January 8, 2024

Champion LLP Associate Thaís Dourado Authors Dallas Bar Association Expert Analysis of Energy AI Initiatives and New Texas Privacy Law

By Champion LLP

This article by Thaís Dourado was originally published in the Dallas Bar Association’s January 2024 edition of Headnotes

Texas is the leading U.S. state in electricity production, generating nearly twice as much as the second-ranked Florida. According to the U.S. Energy Information Administration, Texas is also the nation’s largest electricity consumer. In 2022, the residential sector accounted for approximately two-fifths of electricity sales in Texas, the commercial sector consumed about one-third, and the industrial sector used around three-tenths.

Texas’ power grid avoids regulation by the Federal Energy Regulatory Commission, allowing Texas to have its own energy policy and foster a competitive market for electricity providers in the state. There are various state laws and regulations that govern the industry.

One such law is the Texas Data and Privacy Security Act (TDPSA), which Governor Greg Abbott enacted by signing House Bill 4 on June 18, 2023. The Lone Star State is currently one of the 14 U.S. states with a comprehensive data privacy statute. Many aspects of the TDPSA take effect on July 1, 2024, with additional specific rules regarding universal opt-out technology to take effect on January 1, 2025.

The TDPSA applies to entities that conduct business in Texas or that produce products or services consumed by Texas residents. Unlike all other U.S. states, Texas created a limited exemption in TDPSA for “small businesses” as defined by the U.S. Small Business Administration (SBA). Nevertheless, whether a small business meets the SBA definition is a complicated issue, and the lack of other thresholds may indicate that the TDPSA will apply broadly.

While the TDPSA is similar to the well-known California Privacy Rights Act (CPRA) and prioritizes consumers, the TDPSA is considered more “business-friendly” than other states’ privacy laws. Like many other U.S. states’ data protection laws (but different from the CPRA), the TDPSA does not provide for a private right of action. The Attorney General will have the exclusive authority to enforce TDPSA violations, although no rulemaking power is provided to the Attorney General to interpret the Act.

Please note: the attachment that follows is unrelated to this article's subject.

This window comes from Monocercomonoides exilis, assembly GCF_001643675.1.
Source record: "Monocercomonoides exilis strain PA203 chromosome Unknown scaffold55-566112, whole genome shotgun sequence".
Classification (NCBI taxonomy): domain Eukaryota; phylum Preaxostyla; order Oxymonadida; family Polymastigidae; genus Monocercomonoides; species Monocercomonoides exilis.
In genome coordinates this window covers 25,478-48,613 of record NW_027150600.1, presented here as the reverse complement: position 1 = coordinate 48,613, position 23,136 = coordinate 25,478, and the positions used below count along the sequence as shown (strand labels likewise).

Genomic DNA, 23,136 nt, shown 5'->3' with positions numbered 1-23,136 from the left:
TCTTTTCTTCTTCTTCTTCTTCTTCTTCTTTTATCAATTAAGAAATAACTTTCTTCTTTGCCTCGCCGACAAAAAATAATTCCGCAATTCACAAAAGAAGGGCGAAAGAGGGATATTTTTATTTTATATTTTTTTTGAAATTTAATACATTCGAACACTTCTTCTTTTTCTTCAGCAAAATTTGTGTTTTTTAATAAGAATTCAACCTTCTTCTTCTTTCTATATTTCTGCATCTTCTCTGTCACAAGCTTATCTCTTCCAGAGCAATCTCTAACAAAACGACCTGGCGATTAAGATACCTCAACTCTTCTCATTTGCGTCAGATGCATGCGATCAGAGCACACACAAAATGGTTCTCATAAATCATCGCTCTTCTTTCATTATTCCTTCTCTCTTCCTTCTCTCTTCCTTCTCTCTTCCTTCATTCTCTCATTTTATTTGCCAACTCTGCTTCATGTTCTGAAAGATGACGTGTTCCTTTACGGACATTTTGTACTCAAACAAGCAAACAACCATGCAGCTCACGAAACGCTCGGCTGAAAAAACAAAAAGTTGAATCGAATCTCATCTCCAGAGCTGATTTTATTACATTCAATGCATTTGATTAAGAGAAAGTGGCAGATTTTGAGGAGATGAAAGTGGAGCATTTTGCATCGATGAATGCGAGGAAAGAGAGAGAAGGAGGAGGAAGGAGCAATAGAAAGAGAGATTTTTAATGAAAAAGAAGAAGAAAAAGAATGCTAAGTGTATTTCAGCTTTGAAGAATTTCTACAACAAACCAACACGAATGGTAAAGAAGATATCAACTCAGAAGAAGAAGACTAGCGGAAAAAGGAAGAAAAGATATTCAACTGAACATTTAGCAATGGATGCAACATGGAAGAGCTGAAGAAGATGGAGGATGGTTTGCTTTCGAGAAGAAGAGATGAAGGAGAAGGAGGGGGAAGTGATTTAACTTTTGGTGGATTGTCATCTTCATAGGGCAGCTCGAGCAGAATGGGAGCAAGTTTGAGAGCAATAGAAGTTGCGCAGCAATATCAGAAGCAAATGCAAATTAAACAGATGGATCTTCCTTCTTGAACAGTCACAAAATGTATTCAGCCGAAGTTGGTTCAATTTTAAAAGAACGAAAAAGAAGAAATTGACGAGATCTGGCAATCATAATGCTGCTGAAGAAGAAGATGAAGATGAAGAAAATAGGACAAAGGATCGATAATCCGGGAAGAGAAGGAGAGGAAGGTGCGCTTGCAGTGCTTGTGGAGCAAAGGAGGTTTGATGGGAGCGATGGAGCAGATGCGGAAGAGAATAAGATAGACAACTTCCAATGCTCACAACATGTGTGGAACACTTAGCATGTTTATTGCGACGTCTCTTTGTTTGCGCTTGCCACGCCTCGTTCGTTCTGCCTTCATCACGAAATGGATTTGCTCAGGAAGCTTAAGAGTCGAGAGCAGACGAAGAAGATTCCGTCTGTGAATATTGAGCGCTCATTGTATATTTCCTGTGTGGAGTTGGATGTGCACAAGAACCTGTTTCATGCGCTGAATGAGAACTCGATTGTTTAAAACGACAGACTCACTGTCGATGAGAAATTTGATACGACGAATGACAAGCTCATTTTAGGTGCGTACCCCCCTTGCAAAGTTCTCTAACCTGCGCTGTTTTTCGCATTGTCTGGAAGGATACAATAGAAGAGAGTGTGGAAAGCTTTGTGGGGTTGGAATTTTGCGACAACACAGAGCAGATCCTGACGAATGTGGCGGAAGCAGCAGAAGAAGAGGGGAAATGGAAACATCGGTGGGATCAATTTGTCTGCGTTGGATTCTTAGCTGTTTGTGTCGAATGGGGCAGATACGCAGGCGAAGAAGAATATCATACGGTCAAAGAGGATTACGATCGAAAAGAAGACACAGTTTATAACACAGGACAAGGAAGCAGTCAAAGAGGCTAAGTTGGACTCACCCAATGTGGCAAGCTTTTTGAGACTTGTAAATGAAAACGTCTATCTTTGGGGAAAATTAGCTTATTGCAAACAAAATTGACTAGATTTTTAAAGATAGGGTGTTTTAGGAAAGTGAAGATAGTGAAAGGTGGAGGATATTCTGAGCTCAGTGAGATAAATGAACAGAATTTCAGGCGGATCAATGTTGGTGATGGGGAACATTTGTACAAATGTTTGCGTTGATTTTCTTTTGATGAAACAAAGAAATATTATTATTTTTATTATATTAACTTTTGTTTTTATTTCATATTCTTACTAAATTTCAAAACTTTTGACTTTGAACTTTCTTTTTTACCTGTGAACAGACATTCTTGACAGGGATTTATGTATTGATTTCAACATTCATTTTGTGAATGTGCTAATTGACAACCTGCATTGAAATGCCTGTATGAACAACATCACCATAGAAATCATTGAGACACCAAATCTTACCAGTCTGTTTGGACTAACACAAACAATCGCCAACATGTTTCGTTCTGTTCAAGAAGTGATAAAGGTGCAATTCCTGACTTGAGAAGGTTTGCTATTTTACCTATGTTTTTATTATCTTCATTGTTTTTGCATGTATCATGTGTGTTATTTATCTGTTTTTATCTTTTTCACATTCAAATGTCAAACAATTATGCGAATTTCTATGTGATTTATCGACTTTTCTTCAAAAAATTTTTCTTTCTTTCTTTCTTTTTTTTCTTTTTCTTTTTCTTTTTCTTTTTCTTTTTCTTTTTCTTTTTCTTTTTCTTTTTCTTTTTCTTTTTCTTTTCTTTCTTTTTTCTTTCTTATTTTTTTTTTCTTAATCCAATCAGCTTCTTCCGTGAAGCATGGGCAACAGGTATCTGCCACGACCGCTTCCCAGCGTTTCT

The TDPSA affects the Texas energy sector directly. Many companies in the industry are undergoing a global digital revolution and have increasingly utilized information and communication technologies (ICTs) that require the implementation of privacy security measures. These energy companies must be well-positioned to comply with the TDPSA.

An example of technological development in the electricity sector triggering the application of data protection laws is the use of smart meters. Smart meters allow consumers to track their electricity consumption and costs while collecting such information and transferring it to system operators. Data gathered from the most modern smart meters can serve to identify energy usage patterns associated with specific appliances, including electric kettles and televisions, and charging electric vehicles. Data collected by smart meters can also be combined with other information, such as usage metadata and post code information, to generate sensitive identifying information about specific consumers. For example, power consumption records from a residential hemodialysis machine could reveal an individual’s health diagnosis.

Artificial Intelligence and machine learning systems also analyze smart meter-generated consumer information and can reveal lifestyle habits and other personal data. And consumer data has many applications and may be used, for example, to influence behavior. Therefore, data privacy rules and regulations applied to the energy sector are essential to safeguard consumer rights.

Under the TDPSA, covered businesses must obtain clear affirmative consent from consumers before processing sensitive data. Even an otherwise exempt small business is prohibited from selling sensitive personal data that could identify an individual unless the business first obtains that individual’s consent.

The TDPSA requires clear privacy notices to consumers regarding the category of data being processed, the data processing purpose, and the means available for consumers to exercise their data privacy rights. Except for exempt small businesses, if a business engages in the sale of sensitive data, the following notice must be provided: “NOTICE: We may sell your sensitive personal data.” If a business engages in the sale of biometric personal data, the following notice also must be included: “NOTICE: We may sell your biometric personal data.”

The TDPSA requires covered businesses to expand their opt-out compliance programs and recognize universal opt-out mechanisms for the sale of personal data and targeted advertising. Under the TDPSA, such mechanisms must be consumer-friendly and easy to use and allow the data controller to determine if the consumer is a Texas resident and has made a legitimate opt-out request.

Texas energy companies with preexisting compliance policies for the General Data Protection Regulation (GDPR), CPRA, Florida Digital Bill of Rights, Virginia Consumer Data Protection Act, and other states’ data protection laws may already comply with most aspects of TDPSA. Nonetheless, these companies must carefully analyze Texas’ novel statute and review their compliance programs to ensure adherence to the TDPSA, especially businesses using artificial intelligence, machine learning, and ICTs.


Share this Article
Posted in: News